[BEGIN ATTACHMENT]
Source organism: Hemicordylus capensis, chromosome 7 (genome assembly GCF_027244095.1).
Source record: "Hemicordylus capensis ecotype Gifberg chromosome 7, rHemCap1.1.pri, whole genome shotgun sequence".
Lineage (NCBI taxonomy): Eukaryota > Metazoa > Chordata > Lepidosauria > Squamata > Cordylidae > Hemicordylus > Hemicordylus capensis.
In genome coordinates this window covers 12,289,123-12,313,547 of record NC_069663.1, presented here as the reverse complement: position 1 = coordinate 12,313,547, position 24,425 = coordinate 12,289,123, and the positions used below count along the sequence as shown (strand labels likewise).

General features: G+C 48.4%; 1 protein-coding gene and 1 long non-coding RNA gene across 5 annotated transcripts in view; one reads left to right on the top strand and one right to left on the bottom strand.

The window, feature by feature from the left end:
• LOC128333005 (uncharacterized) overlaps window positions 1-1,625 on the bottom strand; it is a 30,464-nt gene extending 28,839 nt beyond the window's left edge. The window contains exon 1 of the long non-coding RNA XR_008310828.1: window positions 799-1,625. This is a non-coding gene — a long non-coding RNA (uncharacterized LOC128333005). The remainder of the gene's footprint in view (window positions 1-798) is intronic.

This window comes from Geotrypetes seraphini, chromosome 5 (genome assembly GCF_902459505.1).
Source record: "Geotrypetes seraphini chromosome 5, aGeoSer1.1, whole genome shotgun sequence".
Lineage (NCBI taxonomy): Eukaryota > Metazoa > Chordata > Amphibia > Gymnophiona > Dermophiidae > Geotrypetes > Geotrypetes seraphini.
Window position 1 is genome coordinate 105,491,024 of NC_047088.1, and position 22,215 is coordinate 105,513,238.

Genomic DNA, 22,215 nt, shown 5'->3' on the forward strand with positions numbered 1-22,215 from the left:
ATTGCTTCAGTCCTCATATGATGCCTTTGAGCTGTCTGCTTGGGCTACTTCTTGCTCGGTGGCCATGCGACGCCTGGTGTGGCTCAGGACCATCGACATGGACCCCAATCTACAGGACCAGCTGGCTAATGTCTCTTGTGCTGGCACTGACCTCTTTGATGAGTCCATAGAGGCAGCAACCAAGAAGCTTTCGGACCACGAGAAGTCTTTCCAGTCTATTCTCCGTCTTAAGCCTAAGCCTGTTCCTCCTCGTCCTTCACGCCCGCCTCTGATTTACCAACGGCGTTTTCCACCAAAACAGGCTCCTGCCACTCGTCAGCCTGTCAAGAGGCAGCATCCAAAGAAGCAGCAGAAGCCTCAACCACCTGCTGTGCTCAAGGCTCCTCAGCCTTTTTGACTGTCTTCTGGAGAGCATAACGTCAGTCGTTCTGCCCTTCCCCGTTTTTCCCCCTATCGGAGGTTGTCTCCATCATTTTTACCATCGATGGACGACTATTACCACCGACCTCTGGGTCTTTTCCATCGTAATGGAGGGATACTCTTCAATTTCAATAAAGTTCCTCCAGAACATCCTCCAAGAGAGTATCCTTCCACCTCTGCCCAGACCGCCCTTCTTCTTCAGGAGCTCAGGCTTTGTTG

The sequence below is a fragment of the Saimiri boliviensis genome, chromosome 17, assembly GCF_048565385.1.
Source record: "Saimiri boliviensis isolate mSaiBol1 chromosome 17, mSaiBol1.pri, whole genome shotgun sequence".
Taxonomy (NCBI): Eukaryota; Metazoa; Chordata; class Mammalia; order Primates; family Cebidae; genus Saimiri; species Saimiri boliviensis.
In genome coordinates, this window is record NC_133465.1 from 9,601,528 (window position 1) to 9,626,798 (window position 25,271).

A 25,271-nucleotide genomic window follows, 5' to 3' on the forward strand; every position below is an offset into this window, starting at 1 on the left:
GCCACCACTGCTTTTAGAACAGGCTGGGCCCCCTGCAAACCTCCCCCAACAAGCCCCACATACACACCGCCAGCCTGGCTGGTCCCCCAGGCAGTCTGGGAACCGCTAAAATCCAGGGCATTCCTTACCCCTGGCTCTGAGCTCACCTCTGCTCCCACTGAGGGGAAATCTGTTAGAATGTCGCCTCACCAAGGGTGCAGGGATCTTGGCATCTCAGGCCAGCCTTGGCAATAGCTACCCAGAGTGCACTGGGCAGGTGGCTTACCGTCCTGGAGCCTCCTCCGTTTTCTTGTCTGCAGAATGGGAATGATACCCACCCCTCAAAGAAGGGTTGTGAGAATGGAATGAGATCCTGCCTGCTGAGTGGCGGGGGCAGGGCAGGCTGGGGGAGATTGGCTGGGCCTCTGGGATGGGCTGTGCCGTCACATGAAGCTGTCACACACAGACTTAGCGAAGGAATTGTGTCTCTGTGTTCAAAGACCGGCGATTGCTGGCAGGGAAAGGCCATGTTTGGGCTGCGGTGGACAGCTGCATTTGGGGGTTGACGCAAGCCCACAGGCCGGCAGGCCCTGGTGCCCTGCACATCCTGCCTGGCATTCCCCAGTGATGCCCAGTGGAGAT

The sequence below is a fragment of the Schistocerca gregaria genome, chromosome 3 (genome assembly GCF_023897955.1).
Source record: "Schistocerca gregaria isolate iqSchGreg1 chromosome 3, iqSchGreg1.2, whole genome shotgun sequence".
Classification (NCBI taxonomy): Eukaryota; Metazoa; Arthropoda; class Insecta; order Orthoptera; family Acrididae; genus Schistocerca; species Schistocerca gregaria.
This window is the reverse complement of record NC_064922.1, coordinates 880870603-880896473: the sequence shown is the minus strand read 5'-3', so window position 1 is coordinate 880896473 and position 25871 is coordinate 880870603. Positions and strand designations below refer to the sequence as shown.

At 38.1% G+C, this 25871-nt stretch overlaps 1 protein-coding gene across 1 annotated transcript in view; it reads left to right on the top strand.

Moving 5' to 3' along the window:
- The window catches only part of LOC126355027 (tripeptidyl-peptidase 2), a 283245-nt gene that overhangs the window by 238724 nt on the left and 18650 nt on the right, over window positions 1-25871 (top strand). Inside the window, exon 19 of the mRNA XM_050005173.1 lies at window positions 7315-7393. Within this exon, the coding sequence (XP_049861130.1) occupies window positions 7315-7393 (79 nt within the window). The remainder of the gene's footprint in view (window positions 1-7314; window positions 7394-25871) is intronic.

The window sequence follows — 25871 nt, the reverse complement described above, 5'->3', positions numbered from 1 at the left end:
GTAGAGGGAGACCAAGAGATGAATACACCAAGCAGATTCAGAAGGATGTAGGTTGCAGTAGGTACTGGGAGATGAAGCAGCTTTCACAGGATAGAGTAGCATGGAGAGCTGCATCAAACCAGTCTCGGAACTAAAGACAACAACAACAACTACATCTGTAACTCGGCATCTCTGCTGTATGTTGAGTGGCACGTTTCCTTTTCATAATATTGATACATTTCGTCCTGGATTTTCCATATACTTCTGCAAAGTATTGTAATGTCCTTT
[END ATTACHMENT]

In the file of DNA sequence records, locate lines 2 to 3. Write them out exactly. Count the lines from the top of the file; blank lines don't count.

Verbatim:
Source record: "Hemicordylus capensis ecotype Gifberg chromosome 7, rHemCap1.1.pri, whole genome shotgun sequence".
Lineage (NCBI taxonomy): Eukaryota > Metazoa > Chordata > Lepidosauria > Squamata > Cordylidae > Hemicordylus > Hemicordylus capensis.